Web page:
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Venezuela Prepares to Challenge BoE Ruling on Its Gold Bullion After Winning Right to Appeal

© Wikipedia / cgb1911 gold 20 bolivares coin featuring the face of Simon Bolivar, a Venezuelan political leader and general who led much of Latin America to independence from the Spanish Empire.
1911 gold 20 bolivares coin featuring the face of Simon Bolivar, a Venezuelan political leader and general who led much of Latin America to independence from the Spanish Empire. - Sputnik International
On July 2, the High Court of Justice in London ruled against Caracas in a battle for over $1.13 billion in gold stored in the Bank of England’s coffers, arguing that the British government’s recognition of opposition leader and self-proclaimed ‘interim president’ Juan Guaido gave him the right to dispose of the bullion.

Venezuela’s Central Bank has won the right to appeal the High Court of Justice ruling recognizing Juan Guaido as the Latin American nation’s president, and will now move forward with its effort to regain access to its Britain-based gold holdings, a lawyer representing the Bank has announced.

“It is incredibly rare for a trial judge to give leave to appeal against their own judgement, and we are pleased to have been granted a limited appeal,” lawyer Sarosh Zaiwalla told Reuters on Friday.

Guaido’s lawyers did not immediately comment on the ruling, with the London Court not available to confirm the details. Zaiwalla did not clarify what restrictions the “limited appeal” would entail.

The Venezuelan Central Bank’s legal representatives had promised to appeal the ruling immediately after it was delivered on July 2.

Caracas’s battle for some $1.13 billion in gold stuck in Bank of England vaults began in early 2019, after Guaido proclaimed himself interim-president of Venezuela and called on democratically elected President Nicolas Maduro to step down. Guaido received the immediate backing of the US and its Latin American and European allies, including Britain, with Washington introducing sanctions on Venezuela’s oil exports and seizing and freezing US-based assets, including properties belonging to Citgo, the automotive gas station chain subsidiary of Venezuelan oil giant PDVSA.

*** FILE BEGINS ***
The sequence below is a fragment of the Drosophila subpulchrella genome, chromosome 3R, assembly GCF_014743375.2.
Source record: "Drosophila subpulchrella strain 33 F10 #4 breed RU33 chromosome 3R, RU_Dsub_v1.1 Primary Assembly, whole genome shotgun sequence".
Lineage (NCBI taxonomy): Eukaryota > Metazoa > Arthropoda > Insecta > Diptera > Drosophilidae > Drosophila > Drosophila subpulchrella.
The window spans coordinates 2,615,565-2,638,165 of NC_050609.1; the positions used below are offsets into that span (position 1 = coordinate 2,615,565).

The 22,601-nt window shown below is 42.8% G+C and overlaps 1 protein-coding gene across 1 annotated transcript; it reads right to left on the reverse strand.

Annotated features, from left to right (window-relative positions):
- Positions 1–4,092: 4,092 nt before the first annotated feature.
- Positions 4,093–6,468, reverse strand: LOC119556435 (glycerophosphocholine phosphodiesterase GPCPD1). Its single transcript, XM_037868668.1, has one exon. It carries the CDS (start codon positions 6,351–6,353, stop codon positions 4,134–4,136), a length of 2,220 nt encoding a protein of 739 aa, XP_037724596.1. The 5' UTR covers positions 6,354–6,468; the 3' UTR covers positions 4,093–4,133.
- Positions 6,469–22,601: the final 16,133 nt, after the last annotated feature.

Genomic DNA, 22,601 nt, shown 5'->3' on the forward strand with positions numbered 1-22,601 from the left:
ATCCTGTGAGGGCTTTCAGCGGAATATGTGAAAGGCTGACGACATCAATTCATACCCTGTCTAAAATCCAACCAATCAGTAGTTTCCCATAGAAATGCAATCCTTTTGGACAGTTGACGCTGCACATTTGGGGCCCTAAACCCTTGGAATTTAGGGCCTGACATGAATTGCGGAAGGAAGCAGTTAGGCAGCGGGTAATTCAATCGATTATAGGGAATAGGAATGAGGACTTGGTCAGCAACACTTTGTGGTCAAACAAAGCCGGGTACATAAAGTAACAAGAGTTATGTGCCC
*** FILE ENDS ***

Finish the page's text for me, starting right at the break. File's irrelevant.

The Venezuelan government attempted to withdraw its Britain-based gold amid the economic crunch brought on by US sanctions, but was denied the right to do so amid a competing claim for the gold from Guaido and his staff. On July 2, the High Court of Justice ruled that the British government “unequivocally” recognizes Guaido as Venezuela’s president, thereby nullifying the Maduro government’s claims to the gold.

Venezuelan Foreign Minister Jorge Arreaza blasted the High Court’s “absurd” decision, and accused the court of seeking “to strip our country of its international gold reserves.” The minister also reported that Venezuelan judicial authorities have been instructed to “initiate the necessary procedures to punish those involved in the theft of Venezuelan gold and to ensure that justice is done.”

Venezuelan authorities have repeatedly accused Guaido and his allies of siphoning off and embezzling state resources, and of squandering US funding provided as ‘humanitarian aid’. Last year, Venezuelan Prosecutor General William Saab accused Guaido and his supporters of acting less like an opposition and more like a “mafia.”

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